The Fly­ing Her­itage & Com­bat Ar­mor Mu­seum Brings a Ilyushin Il-2 Back from the Dead

Flight Journal - - STALIN'S FLYING HAMMER - By Lt. Col. Robert “Cricket” Ren­ner, USAF (Re­tired); pho­tos by Heath Mof­fatt

Shturmovik Il-2M3 305401 rolled off the pro­duc­tion line in 1943 in Kuy­by­shev, known to­day as Sa­mara. On Oc­to­ber 10, 1944, while flown by Ju­nior Lieu­tenant K. P. Pro­horov and his gun­ner, S. M. Se­my­onov, of the 828th At­tack Avi­a­tion Reg­i­ment of the 260th Com­pos­ite Air Di­vi­sion, it was hit by an­ti­air­craft fire on the Kare­lian front (the north­ern­most bat­tles be­tween the Sovi­ets and Nazi Ger­many). Se­my­onov bailed out at low alti­tude and was killed, while Pro­horov crashed on a frozen lake. He sur­vived the crash but later died from his wounds.

Air­craft 305401 sank into the lake with the spring thaw and was for­got­ten. Dis­cov­ered in 1991, it was raised in rel­a­tively good con­di­tion due to the cold, fresh wa­ter. It still had rock­ets and bombs un­der the wings.

In 2005, the Fly­ing Her­itage & Com­bat Ar­mor Mu­seum (FHCAM) in Everett, Wash­ing­ton, con­tracted Retro Avia Tech, Ltd., in Novosi­birsk, Rus­sia, to re­turn an Il-2 to the skies. Boris Osentin­sky used 305401 as the foun­da­tion of the rare “Shturmovik”—one of only two fly­able in the world. About 60 per­cent of the orig­i­nal parts in FHCAM’s Il-2 came from 305401.

Much of the cock­pit (the in­stru­ments, con­trol stick, and cock­pit floor) came from air­craft 7593, which crashed into a swamp near Pyzhov on Jan­uary 12, 1944. Re­ported miss­ing on Fe­bru­ary 12, 1944, air­craft 4283 was dis­cov­ered in a fresh­wa­ter lake and con­trib­uted its cen­ter sec­tion and main land­ing gear legs.

The fi­nal donor went miss­ing on Fe­bru­ary 1,

1944. When dis­cov­ered in the 1950s, the gun­ner’s body was re­cov­ered. The wreck was undis­turbed un­til re­searchers dis­cov­ered the air­craft was ac­tu­ally a two-seat Il-2. Later, the pi­lot was re­cov­ered, along with parts of the ar­mored fuse­lage and en­gine cowl.


The bul­let holes on FHCAM’s “Shturmovik” cowl are prob­a­bly from the engagement that brought the air­craft down.

Due to the rar­ity of the orig­i­nal Mikulin AM-38 V-12 en­gine, FHCAM sub­sti­tuted a left-turn­ing P-38 Al­li­son V-1710-113 V-12 en­gine and pro­pel­ler. Shturmovik 305401 made its first post-restora­tion flight in Rus­sia in Septem­ber 2011. Af­ter fly­ing in a pa­rade over the fac­tory where it was orig­i­nally man­u­fac­tured, it was dis­man­tled and shipped to FHCAM. Pi­lot Steve Hin­ton flew it for the first time in U.S. airspace on Au­gust 9, 2012.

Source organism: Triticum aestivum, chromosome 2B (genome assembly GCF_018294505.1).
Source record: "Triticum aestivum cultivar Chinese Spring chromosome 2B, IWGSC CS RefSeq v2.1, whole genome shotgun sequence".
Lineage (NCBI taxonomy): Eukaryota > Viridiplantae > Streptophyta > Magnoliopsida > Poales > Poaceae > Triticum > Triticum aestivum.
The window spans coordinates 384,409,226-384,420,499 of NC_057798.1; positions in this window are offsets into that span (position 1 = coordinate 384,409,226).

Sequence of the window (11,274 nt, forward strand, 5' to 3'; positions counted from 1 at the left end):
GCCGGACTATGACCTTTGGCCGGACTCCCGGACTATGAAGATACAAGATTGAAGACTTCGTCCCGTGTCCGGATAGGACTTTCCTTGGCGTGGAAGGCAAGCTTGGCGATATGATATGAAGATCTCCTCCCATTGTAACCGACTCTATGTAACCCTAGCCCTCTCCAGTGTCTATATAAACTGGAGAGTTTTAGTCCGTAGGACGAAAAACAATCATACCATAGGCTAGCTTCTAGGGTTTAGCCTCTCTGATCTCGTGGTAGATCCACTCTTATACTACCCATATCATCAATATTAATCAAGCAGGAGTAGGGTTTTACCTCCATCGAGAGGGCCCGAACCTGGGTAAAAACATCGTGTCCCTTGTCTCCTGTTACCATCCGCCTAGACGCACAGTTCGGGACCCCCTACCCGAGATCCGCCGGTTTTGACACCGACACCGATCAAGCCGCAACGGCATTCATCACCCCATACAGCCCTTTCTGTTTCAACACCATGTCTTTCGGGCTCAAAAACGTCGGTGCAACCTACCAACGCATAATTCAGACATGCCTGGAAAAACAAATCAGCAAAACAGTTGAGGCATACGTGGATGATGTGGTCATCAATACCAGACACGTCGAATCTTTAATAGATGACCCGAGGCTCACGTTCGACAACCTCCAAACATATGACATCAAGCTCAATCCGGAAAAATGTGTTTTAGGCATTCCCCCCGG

Air­craft 305401 is now in the colors of Alexander Efi­mov of the 298th Air Di­vi­sion. Awarded two Hero of the Soviet Union medals, he was cred­ited with seven air-to-air kills and the de­struc­tion of 126 tanks. He passed away in 2012.

Ja­son Muszala, FHCAM Man­ager of Restora­tions and Main­te­nance, de­scribes the air­craft as “a fairly sim­plis­tic air­plane, but that presents its own chal­lenges. The brakes, land­ing gear, and wing flaps are pneu­matic; ev­ery­thing else is man­ual. There are no hy­draulics. Chas­ing air leaks is dif­fi­cult be­cause you can’t see where the air is leak­ing from. With hy­draulic leaks, you can see where red hy­draulic fluid is leak­ing.” Also, the Shturmovik was con­structed us­ing a va­ri­ety of ma­te­ri­als; the ar­mored bath­tub uses the same type of steel as tanks, the wings are alu­minum, and the tail sec­tion is made of wood. The steel is so hard that FHCAM had to ob­tain spe­cial bits to drill it.

FHCAM pi­lot Ross Gran­ley deems the Il-2 “a pretty sub­stan­tial air­plane. At heart, from my Cana­dian Air Force CF-18 days, I’m a ground at­tack guy, and the Il-2 re­ally piqued my cu­rios­ity. It is an im­pres­sive-look­ing beast. One of our [fighter] check pi­lots joked, ‘If you en­joy fly­ing this, you’re grounded!’”

In the cock­pit, the first thing you see is its very tall stick. In ad­di­tion, “the vis­i­bil­ity is hor­ren­dous. When you slide the canopy closed, you can barely see over your shoul­der.” How­ever, he adds, “the weapons se­lec­tor is sim­ple, so man­ag­ing your weapons would be easy. The dive in­di­ca­tor on the front wind­screen, with a cou­ple of tick marks, helps set your dive an­gle.”

In the air, the Shturmovik is “not highly ma­neu­ver­able.” In pitch, the Il-2 “is dy­nam­i­cally un­sta­ble—if the air­craft is dis­turbed in pitch, it wants to con­tinue in that di­rec­tion. And it gets worse, the slower you get. You are al­ways con­stantly fight­ing against the el­e­va­tor.” Still, Gran­ley con­cludes that the Shturmovik is an “hon­est, for­giv­ing air­plane.”

Small de­tail: The pro­tru­dence on the spin­ner that looks ex­actly like the crank nut on a Model A Ford is where a “Huck Starter” en­gages. A mo­tor-driven shaft from an aux­il­iary mo­tor hooks up and starts it. Crude but ef­fec­tive—the Rus­sian Way.

The hard­est part of any ob­scure restora­tion is get­ting the de­tails right.

Switches on the stick se­lected any com­bi­na­tion of ord­nance car­ried.

Note the “chair” the rear gun­ner sat in.

Some­times a de­tail in a restora­tion should be left as is.

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